How much in reserves is required in a typical private loan?
As a hard money lender, we at New Funding Resources don’t have an absolute number you need to meet when we’re evaluating your reserves. It just needs to make sense. If you have a small rehab budget of $30,000 to $40,000 and a modest loan amount, $7,000 to $10,000 might be sufficient. If you are planning to get involved in a complex transaction with elaborate renovation, your reserve requirements will logically need to be expanded. Our financial goals are aligned with yours. We want to work with borrowers who are positioned for success and who, if they encounter any challenges, can overcome them without jeopardizing their entire project. The best way to do it is to have extra money ready.
What is considered “reserves” in private lending?
Unlike construction funds that are typically held in an escrow account, your reserves don’t need to be escrowed. They remain with you for the duration of the loan but need to be verified prior to closing. The best type of reserves are the funds that can be easily deployed should you need them fast. The money that is sitting in your business or personal checking or savings accounts is the perfect example. However, your lender might also accept an ample stock, mutual fund, or even retirement account (if you can borrow against it). While you can use credit cards at your own discretion to finance your project, credit cards or equity lines are not considered reserves. Neither is equity in your primary residence or any other property that is not already serving as collateral for your current loan.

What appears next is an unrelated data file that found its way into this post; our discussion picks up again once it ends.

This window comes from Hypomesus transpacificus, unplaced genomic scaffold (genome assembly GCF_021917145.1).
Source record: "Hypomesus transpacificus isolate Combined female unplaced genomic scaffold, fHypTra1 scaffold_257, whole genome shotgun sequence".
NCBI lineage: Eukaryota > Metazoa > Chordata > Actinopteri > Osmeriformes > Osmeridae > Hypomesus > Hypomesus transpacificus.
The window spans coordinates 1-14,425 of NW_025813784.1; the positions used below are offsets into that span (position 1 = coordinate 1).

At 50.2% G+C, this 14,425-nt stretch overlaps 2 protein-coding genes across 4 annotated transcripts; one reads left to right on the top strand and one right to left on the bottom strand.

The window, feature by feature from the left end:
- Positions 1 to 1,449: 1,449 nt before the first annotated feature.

At New Funding Resources, our goal is to help you make money in real estate. We do so by making sure that our underwriting reflects all elements nessessary to ensure success – including adequate reserves.